Blind Alick and the Great Beast

Once there dwell’d in Stirlin’, a braggart by the name o’ Tam Bone, barkeep o’ The Stirlin’ Arms, a flea-bit tavern in Baker Street.

Amongst it’s regular visitors was an auld preacher by the name of Alick Lyon, who came there, time an’ again, no’ tae share a draught o’ the Demon Drink with the thieves an’ scoundrels that gathered there, but tae spread the Word o’ God to those wae hauf an ear - or hauf a mind – tae listen.Blind Alick Lyon, Ladies Hill

Blind since birth, Lyon had but one constant companion: an old leather-bound Bible. Alick, though, had nae need o’ that Good Book, himsel’ – he was blin’, after a’. No, he had nae need o’ the written word, for in his lonely youth, scorned by his playmates for his pious ways e’en then, he’d memorised each chapter an’ verse o Holy Writ. E’en so, the auld man was seldom seen without that great black book clutched, comfortingly, to his breast.

Oh, his memory never failed tae impress e’en the dullest drunkards. They had nae time for Scripture themselves, o’course, but found some sport in offerin’ whispered wagers wae their cronies, tae test the preacher’s wits.

Barkeep Bone, though, had had his fill o’ their scornful snickerin’ – though no’ through sympathy for the preacher. Sure, the time his patrons spent in tauntin’ or testin’ that pious auld fool was time that might be better spent quaffin’ his own heady brews. Night after night this pious prattlin’ was costin’ Bone dear.

When next, one storm-lashed eve, Alick entered The Stirlin’ Arms, Tam Bone was waitin’ for him. The rascal wrenched the preacher’s his Bible frae his grasp - and cast it through the open door, tae land in the muck an’ mire o’ the gutter. Then - just in case his message had been too subtle for a sightless man tae see - he hurled the startled preacher efter it.

Bone’s customers? They did nothin’. Some thought his actions cruel, but…well…what was Alick Lyon tae them? None sought tae rise tae his aid, as he struggled, chokin’, in that fetid flow o’ mud, the rain beatin’ down upon his sodden form. None – save for Bone, himsel’ – saw the lightnin’-flash o’ cauld fire reflected in the milky white o’ Alick’s angry gaze, as he turned his sightless eyes towards the laughin’ bully.

“Heed The Word,” the auld man whispered, “lest ye be judged!”

And wae that, Alick vanished intae the night.

He didnae return.

He wasnae missed.

Not one o’ those who had seen him so sorely treated that night e’er thought to wonder what had happened tae him. Dead or gone? They knew little, an’ cared less.

Months later – a year tae the day, if truth be told, as is so often the case in tales lithe this - Bone, after an evenin’ spent enjoyin’ his own ales, locked the doors o’ The Stirling Arms, an’ cut ‘cross the kirkyard, tae his home beyond the Gowan Hill. As he drew near tae that great rocky mound, he spied twa figures – shadows in the moonlight – battlin’ on the hilltop. Fond o’ a good fight, he laughed, an’ clambered eagerly up the worn stone steps, keen for a closer view o’ the conflict – wonderin’ which o’ his drunken patrons had come tae blows.

As he climbed he thought he could hear somethin’…what sounded like a prayer…then silence.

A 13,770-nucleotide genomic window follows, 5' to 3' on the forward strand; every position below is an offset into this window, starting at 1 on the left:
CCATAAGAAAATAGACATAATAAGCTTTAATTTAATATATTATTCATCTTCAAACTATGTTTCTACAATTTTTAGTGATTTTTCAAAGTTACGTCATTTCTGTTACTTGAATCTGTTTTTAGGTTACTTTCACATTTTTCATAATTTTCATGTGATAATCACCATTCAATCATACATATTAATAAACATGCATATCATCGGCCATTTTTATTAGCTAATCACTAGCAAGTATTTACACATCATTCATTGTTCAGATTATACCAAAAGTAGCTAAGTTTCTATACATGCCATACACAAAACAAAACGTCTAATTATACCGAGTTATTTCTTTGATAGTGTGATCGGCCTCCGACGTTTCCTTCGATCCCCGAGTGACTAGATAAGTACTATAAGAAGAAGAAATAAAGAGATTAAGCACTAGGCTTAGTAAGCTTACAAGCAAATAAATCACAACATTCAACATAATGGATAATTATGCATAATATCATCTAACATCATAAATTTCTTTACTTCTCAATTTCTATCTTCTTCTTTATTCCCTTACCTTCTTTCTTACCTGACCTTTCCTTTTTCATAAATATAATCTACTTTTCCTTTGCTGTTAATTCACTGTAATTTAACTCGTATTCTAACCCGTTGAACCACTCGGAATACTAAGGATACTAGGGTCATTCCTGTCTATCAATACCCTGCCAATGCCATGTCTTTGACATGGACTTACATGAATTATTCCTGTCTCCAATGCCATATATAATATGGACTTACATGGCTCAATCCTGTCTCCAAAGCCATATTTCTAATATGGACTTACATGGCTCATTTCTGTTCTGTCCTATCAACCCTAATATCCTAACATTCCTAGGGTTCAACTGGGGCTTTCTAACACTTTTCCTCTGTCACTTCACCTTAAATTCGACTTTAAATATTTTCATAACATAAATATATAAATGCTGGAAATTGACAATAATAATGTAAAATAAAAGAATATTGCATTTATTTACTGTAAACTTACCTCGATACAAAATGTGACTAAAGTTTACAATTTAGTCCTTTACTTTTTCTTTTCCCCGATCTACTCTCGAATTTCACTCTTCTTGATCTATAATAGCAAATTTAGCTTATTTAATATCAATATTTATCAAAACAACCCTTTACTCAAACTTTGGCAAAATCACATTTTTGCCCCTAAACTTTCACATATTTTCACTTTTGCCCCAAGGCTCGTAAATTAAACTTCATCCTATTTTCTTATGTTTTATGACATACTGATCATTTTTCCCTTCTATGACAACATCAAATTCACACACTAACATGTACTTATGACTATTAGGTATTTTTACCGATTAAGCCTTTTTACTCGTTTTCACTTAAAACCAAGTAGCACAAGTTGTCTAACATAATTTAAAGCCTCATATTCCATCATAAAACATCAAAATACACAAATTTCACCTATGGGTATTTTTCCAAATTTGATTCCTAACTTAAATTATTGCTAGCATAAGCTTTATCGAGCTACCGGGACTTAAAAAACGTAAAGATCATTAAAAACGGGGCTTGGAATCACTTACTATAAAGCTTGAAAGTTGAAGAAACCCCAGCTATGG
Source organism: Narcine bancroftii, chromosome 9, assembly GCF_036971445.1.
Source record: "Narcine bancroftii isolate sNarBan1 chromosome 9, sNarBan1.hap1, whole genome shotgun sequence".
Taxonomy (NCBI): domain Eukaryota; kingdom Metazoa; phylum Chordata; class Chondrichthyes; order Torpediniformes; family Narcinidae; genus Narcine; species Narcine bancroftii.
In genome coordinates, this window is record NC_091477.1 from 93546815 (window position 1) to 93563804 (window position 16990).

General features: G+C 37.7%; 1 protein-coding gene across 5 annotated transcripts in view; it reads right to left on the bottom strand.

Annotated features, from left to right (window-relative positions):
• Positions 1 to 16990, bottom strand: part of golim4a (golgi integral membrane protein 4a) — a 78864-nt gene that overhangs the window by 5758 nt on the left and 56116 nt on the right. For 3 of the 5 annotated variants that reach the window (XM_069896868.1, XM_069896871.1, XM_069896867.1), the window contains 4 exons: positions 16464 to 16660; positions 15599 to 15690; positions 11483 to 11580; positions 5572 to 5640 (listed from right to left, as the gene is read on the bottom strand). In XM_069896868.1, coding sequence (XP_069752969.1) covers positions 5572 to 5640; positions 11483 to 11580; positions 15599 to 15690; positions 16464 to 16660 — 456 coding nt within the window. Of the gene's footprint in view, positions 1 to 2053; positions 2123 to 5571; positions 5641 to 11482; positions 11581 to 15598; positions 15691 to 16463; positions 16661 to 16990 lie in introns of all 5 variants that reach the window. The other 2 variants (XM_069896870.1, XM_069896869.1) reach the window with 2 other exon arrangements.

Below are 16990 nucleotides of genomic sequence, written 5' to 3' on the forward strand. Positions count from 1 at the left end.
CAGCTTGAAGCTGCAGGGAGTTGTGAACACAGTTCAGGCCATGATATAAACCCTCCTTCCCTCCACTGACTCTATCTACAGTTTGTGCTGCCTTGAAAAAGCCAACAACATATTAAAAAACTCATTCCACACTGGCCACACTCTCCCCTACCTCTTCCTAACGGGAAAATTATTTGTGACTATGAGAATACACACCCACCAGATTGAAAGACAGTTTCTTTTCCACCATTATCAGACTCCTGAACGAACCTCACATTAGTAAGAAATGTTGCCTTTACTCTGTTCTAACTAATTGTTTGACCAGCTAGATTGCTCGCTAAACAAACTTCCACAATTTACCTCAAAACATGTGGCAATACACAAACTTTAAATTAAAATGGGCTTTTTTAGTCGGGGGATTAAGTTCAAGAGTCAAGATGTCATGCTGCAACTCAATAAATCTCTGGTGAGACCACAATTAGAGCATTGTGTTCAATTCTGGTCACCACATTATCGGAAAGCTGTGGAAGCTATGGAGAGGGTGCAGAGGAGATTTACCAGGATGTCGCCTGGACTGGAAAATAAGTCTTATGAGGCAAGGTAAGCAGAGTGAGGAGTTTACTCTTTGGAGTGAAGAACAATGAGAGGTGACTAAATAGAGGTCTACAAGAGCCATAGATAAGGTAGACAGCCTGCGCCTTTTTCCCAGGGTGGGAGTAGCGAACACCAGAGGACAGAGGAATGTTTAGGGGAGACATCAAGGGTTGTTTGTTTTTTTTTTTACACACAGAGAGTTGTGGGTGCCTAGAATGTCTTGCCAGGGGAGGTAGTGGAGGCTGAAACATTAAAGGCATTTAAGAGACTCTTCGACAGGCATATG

As he reached the summit, his heart skipped a beat. His hair stood on end.

There was Alick Lyon, his beloved Bible clutched, as e’er, tae his breast, his face twisted in rage, strugglin’ tae speak - his great white eyes bulgin’ from his head as some-one…some-thing…some great hell-spawned beast…wrapped a calloused claw about his throat and began tae crush the breath frae him.

The preacher’s legs buckled under him. Bone gasped…an’ the beast turned it’s hungry gaze upon him. It dropped auld Alick, rockin’ on it’s haunches; it licked it’s lips an’ began tae move slowly, surely toward him.

Bone’s fearful eyes fixed upon those of the Great Beast, he backed, tremblin’, away. Desperately, he tried tae recall the words o’ the Lord’s Prayer, the Catechism...or o’ some scrap of Scripture which might guard him ‘gainst the creature’s wrath…but words failed him….as did his footin’. He fell, tumblin’ backward onto the hard steps.

The Great Beast smiled. A hungry smile, it was.

But, before it could pounce, Alick - battered but not broken - was upon it, wrestlin’, writhin’, grabblin’, grapplin’…pleadin’ for the strength he needed tae cast out that Demon…for the Lord himsel’ tae send him the words that would send it on it’s way.

The words? The Word! That was it! What fiend could stand ‘gainst the Word o’ God!

The preacher clambered ontae the Beast’s broad an’ hairy shoulders: sure, in that moment, that his greatest weapon was in his wrinkled grasp! Lyon raised his beloved Bible high above his head, an’, for a moment, his sightless eyes seemed to burn deep, down intae Bone’s soul, as he cowered on the could rock beneath the battlin’ pair. Then Alick bore the book down wae a’ his strength, shattering the Beast’s skull. An ungodly wail cut through the night. A blindin’ blaze o’ light an’ colour bleached the hillside…an’ Bone found himsel’ alone.

He staggered back tae toon, an’, sure, he tel’t any who would gie him the time o’ day o’ his terrible encounter in the kirkyard.

They laughed, o’ course. Just as they had once cawed an’ cackled at auld Alick Lyon himsel’. They thought him moonstruck. An’ the tale o’ Blind Alick an’ the Great Beast? Well...Bone was too fond o’ his ain whisky. Sure, the whole Burgh ken’t that.


Taken from Stirling GhostWalk 2004

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